The other members of the group had been travelling together for three to six months and were not so keen on the idea of the break from tradition. This is an understandable perspective, and I very quickly learnt the lesson that you cannot lead those who do not wish to be led! There is a difficulty in transitioning from friend to a leader that can understand and manage clients’ expectations. I was reassured to learn that this is an issue that actual tour leaders can also face, when taking over from a group when the original leader flies home due to illness or a family emergency, for example, Kim explains.

 

My experience of tour leading, therefore, came mostly from shadowing Kim directly, rather than leading the group myself. This is something I regret, as whilst I got a very good insight into what’s it’s like to do Kim’s job, it’s not quite the same as doing it yourself.

 

The Verdict

Being a tour leader would certainly fulfill my dream of being paid to travel and in the short term, it’s something I really could see myself doing. There would be absolutely no risk of getting bored in the mundane 9-5, I would constantly be experience new things and meeting new people. It would be a challenge, especially in the less ‘safe’ areas of the world that companies like Oasis take passengers to. I’d find the problem-solving aspect and the direct impact I’d have from customer service rewarding. It is a hard job though, much harder than it first appears and there are a lot of compromises that would need to be made.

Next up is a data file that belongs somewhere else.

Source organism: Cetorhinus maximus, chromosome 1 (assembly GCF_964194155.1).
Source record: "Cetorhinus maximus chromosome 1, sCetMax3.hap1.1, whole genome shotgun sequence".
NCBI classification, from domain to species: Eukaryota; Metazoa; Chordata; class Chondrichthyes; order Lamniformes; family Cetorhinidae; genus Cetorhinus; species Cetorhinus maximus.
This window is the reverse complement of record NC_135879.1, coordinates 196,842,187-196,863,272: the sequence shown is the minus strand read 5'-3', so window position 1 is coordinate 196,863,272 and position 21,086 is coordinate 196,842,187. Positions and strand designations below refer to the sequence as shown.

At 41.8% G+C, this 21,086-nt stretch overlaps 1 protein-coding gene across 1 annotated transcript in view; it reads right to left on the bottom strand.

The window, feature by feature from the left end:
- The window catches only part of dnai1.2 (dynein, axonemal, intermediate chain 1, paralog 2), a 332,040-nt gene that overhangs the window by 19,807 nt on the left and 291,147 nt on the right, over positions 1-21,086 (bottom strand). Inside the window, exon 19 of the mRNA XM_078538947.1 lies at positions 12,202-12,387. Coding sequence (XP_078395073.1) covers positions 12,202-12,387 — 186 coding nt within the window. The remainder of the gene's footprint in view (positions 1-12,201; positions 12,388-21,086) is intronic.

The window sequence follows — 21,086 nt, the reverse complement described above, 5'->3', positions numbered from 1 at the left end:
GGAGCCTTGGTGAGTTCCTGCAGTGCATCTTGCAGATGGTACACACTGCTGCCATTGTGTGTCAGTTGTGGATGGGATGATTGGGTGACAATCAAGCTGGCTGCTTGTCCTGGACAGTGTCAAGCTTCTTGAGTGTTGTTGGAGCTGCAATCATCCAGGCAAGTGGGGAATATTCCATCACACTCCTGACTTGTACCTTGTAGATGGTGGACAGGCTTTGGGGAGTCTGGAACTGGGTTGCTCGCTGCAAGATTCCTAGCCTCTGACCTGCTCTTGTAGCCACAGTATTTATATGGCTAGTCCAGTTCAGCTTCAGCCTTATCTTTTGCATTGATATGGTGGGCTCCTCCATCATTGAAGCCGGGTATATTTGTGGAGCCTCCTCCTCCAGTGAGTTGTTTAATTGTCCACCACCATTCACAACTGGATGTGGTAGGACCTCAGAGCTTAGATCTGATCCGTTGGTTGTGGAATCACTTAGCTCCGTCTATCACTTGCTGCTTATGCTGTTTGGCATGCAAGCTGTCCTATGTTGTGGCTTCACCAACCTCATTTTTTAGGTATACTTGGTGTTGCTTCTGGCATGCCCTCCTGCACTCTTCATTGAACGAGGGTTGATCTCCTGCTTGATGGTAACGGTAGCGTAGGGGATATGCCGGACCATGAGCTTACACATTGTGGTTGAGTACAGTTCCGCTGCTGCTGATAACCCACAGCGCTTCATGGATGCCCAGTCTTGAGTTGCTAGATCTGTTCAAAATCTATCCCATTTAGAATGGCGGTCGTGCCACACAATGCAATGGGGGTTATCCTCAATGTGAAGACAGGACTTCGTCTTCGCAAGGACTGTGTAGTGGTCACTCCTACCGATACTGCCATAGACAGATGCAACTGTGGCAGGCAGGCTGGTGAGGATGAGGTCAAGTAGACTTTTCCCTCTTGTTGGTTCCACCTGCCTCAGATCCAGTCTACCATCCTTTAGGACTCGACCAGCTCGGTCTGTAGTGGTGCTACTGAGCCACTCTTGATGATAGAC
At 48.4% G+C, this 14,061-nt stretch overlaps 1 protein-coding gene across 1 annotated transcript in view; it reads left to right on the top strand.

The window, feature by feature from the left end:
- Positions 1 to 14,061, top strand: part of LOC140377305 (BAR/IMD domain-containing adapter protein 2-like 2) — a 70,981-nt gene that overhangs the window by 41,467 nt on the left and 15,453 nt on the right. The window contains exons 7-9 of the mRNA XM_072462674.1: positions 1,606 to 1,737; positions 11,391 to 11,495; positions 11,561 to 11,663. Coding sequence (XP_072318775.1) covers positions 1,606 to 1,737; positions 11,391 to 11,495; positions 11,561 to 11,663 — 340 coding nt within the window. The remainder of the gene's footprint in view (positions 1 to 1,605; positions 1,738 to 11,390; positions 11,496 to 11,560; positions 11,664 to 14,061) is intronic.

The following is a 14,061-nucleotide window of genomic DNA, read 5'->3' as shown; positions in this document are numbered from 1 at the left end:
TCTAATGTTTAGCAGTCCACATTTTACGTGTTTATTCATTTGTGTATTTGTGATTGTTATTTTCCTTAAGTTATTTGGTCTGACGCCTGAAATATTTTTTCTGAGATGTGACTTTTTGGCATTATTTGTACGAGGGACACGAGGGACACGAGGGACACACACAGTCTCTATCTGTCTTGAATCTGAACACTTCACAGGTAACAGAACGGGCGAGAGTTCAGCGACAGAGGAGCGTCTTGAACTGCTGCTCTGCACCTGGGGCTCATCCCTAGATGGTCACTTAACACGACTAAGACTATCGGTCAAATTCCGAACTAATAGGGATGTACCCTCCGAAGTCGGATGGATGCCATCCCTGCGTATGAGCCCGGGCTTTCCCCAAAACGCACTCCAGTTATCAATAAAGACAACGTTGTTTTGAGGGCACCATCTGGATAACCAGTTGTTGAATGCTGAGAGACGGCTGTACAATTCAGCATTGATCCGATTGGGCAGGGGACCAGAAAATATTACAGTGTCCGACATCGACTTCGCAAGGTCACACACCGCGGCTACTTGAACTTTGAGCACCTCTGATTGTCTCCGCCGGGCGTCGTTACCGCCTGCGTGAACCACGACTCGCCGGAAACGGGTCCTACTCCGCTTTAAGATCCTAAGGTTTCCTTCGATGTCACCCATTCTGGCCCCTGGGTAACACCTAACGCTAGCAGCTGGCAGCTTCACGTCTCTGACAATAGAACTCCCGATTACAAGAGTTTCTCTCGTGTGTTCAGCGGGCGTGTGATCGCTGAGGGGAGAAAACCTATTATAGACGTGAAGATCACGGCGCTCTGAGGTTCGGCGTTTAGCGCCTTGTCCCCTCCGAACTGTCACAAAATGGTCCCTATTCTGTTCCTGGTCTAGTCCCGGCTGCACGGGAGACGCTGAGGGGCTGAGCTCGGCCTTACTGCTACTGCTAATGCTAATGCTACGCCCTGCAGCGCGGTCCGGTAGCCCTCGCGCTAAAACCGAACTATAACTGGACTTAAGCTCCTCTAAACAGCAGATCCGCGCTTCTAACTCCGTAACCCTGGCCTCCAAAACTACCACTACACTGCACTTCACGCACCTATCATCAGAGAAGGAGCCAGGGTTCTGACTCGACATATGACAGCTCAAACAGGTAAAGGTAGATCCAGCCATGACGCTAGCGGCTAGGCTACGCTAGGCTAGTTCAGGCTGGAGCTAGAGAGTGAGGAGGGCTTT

On balance, I’d need to find a way to combine it with something that is more of an intellectual challenge too, which is certainly not impossible. Hypothesising here, but maybe I could be a tour leader that is also a freelance political-travel-writer and journalist? Who knows!

 

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This article is also available on the blog.

I went to Venezuela with Oasis Overland; read my article on why you should go overlanding.

 

Travellers should check the FCO advice for Venezuela before deciding to visit, due to ongoing instability. Official travel advice has changed since my visit, to ‘advise against all but essential travel’ with some areas of ‘advise against all travel’.